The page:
As of this month, more than 120,000 Greek homes stand to be repossessed as tenants and owners find themselves unable to shoulder a taxation burden that far exceeds their 10,000 euro total annual income. To make matters worse, a series of cutbacks in pensions — pensioners now being the most active investors in Greece, due to the country’s massive youth unemployment — have began to put even homeowners without any considerable debt in dire straits. How did we get to this point, and where will Greece go from here?
A Little Recent History
Stop me if you’ve heard this one: In 2008, the EU economy finally failed in the aftermath of the U.S. housing market’s collapse, toppling from its perch after the banks, which had tried to salvage themselves from decades of investment in toxic assets, allowed consumer lending at an unprecedented, unregulated scale.
Never miss another story
Get the news you want, delivered to your inbox every day.
The lending created an economic feedback spending loop that accounted for the European banks’ exponential growth in the past decades — and for their increasing investment recklessness. But when the worldwide economy came to a screeching halt and the house of cards tumbled down, it collapsed on top of the indebted consumers, who were suddenly forced to scramble to make up for their past debts, which by then had swollen to gargantuan proportions. This served to hobble any further economic growth across the entire EU.
In the wake of the disaster there was an epidemic of foreclosures, bankruptcies and property seizures across Europe, with Greece at ground zero. In 2010, the ailing Greek banks found themselves in dire need of a bailout. Then, again in 2012, and again in 2015, with each subsequent aid proving increasingly ineffectual. The bailouts failed to protect the Greek taxpayers and instead rescued the country’s banks, which exploited the “same risk” debt clause that has been in place since the economic union’s formation.
How Home Ownership Went Toxic
Much like in the U.S., Greeks were compelled into home ownership and the idea of owning substantial real estate holdings; entire generations devoted their working lives to building houses and buying farmable land for their children, which they could either use or sell for a hefty gain.
The unregulated lending from Greek banks allowed consumer to go on a real estate spending frenzy, buying newly built homes at reduced cost, using housing lawns that they could acquire over the phone without any credit rating checks involved. The housing boom of the 1990s and early 2000s put up a smoke screen of plenty, which quickly dissolved as soon as the crisis hit and the new property taxes rolled in, turning any real estate assets toxic within two years’ time.
The massive wave of home repossessions became so dire that a coalition of opposition parties forced a ban on home repossessions, in 2013, in an attempt to stop the banks’ frantic scramble to save themselves from bankruptcy. The ban was later lifted, in 2015, when the Syriza Party’s Alexis Tsipras came to power, promising Greece’s international creditors that he would allow the auctioning of homes belonging to people who couldn’t pay their debt to the state. A string of anti-repo protests headed by the Den Plirono (I Don’t Pay) movement, which operated under the ruling party’s auspices, managed to stem the tide. But it has failed to produce any substantial results, mostly due to the fact that the movement was infiltrated by Greek business owners and investors who sought to hijack the party’s message and skip out on their social contributions.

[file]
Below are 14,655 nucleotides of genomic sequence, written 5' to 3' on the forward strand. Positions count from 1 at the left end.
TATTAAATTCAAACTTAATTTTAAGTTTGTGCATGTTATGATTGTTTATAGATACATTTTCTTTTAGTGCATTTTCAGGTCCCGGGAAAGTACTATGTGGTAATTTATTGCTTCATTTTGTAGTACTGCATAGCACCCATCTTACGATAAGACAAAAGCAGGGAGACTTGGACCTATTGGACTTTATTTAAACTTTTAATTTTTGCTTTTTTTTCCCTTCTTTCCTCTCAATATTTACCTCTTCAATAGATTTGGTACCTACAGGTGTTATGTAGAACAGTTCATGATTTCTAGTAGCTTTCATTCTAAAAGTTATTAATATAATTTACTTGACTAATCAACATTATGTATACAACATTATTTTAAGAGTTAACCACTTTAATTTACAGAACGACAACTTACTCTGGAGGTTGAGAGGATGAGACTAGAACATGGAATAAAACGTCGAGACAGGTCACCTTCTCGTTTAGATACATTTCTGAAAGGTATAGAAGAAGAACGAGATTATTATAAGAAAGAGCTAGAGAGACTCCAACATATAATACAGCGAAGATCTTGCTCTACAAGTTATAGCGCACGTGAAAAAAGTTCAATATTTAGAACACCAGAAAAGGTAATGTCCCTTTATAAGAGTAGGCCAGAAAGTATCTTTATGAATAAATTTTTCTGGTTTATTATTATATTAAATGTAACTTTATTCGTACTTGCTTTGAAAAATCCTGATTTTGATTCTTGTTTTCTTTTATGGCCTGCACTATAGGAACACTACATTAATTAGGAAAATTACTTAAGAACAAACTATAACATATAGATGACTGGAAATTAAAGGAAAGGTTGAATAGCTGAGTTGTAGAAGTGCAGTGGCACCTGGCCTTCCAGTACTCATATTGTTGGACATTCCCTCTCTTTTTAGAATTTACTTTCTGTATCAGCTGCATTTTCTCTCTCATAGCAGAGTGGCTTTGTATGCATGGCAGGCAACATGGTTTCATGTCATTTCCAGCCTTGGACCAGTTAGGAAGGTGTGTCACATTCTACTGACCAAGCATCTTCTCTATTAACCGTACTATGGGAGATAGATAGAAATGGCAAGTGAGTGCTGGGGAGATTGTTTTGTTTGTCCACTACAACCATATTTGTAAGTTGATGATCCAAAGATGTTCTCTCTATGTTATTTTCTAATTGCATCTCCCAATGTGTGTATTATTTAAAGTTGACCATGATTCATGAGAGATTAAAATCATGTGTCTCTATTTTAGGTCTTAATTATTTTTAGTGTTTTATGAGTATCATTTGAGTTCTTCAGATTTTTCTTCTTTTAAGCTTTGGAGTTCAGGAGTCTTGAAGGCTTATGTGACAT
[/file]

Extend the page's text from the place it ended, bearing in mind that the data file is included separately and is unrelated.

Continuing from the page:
The Greek administration of Syriza went on to make matters worse, piling up further taxation and costs to buying and renting property — from nebulous “energy certificates” to civil engineer assurances that caused the real estate markets to freeze and deterred Greeks from claiming any inherited real estate en masse. After all, how can an unemployed couple be expected to shoulder the burden of a home when that home could cost them twice their yearly salary in taxes alone?
Following the ineffectual and directionless — but very popular — tide of the anti-repossession movement, Syriza’s government followed up with a series of increased austerity measures this past September, enforcing further salary and pension cutbacks. While this motion was heavily criticized by the Greek taxpaying public, the administration tried to place a favorable spin on it, presenting the measures as fodder to negotiate another bailout later in the year. Whether the bailout will manage to pull the country’s banks out of their self-imposed financial mire remains to be seen.
At the moment, a new bill has been voted into effect that will allow debtors to openly record and access conversations made between indebted citizens and their relatives. It’s important to note that this bill will assist debt collection agencies that have sprung up across the country, allowing them greater access to citizens’ personal lives. This report has not yet made it into the international media, which have primarily focused on the announcement that Greece’s haphazardly enforced capital control measures might be lifted soon, in an effort to ease the ailing Greek economy back into the international markets.
For the time being, Greek citizens are caught between a rock and a hard place: Homeowners have to face the harsh reality of being kicked out of their own houses, as government officials impose regulations that seem to lack any basis in reality or even a rudimentary understanding of the country’s financial situation. And meanwhile, the creditors are baying at the gates.